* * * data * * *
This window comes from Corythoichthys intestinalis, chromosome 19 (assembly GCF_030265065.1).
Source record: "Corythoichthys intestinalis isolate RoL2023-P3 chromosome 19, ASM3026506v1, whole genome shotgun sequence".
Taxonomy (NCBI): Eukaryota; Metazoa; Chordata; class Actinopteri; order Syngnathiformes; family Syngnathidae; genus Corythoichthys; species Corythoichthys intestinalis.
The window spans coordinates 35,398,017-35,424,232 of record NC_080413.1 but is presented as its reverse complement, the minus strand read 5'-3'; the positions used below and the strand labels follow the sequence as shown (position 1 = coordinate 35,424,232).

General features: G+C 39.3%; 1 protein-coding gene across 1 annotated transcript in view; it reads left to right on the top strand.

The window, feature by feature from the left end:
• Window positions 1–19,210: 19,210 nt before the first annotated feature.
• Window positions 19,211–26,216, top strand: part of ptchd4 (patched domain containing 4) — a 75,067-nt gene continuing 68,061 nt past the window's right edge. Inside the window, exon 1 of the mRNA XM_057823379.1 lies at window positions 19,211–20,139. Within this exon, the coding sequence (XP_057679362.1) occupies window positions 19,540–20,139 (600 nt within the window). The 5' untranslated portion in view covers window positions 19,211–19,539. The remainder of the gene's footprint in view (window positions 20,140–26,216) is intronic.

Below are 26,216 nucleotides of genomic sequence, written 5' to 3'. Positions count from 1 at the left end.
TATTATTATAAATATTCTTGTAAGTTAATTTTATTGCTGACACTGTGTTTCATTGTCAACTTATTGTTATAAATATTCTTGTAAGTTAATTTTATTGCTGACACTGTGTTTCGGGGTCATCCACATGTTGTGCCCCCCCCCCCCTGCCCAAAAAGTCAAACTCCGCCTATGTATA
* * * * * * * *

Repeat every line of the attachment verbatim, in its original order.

This window comes from Corythoichthys intestinalis, chromosome 19 (assembly GCF_030265065.1).
Source record: "Corythoichthys intestinalis isolate RoL2023-P3 chromosome 19, ASM3026506v1, whole genome shotgun sequence".
Taxonomy (NCBI): Eukaryota; Metazoa; Chordata; class Actinopteri; order Syngnathiformes; family Syngnathidae; genus Corythoichthys; species Corythoichthys intestinalis.
The window spans coordinates 35,398,017-35,424,232 of record NC_080413.1 but is presented as its reverse complement, the minus strand read 5'-3'; the positions used below and the strand labels follow the sequence as shown (position 1 = coordinate 35,424,232).

General features: G+C 39.3%; 1 protein-coding gene across 1 annotated transcript in view; it reads left to right on the top strand.

The window, feature by feature from the left end:
• Window positions 1–19,210: 19,210 nt before the first annotated feature.
• Window positions 19,211–26,216, top strand: part of ptchd4 (patched domain containing 4) — a 75,067-nt gene continuing 68,061 nt past the window's right edge. Inside the window, exon 1 of the mRNA XM_057823379.1 lies at window positions 19,211–20,139. Within this exon, the coding sequence (XP_057679362.1) occupies window positions 19,540–20,139 (600 nt within the window). The 5' untranslated portion in view covers window positions 19,211–19,539. The remainder of the gene's footprint in view (window positions 20,140–26,216) is intronic.

Below are 26,216 nucleotides of genomic sequence, written 5' to 3'. Positions count from 1 at the left end.
TATTATTATAAATATTCTTGTAAGTTAATTTTATTGCTGACACTGTGTTTCATTGTCAACTTATTGTTATAAATATTCTTGTAAGTTAATTTTATTGCTGACACTGTGTTTCGGGGTCATCCACATGTTGTGCCCCCCCCCCCCTGCCCAAAAAGTCAAACTCCGCCTATGTATA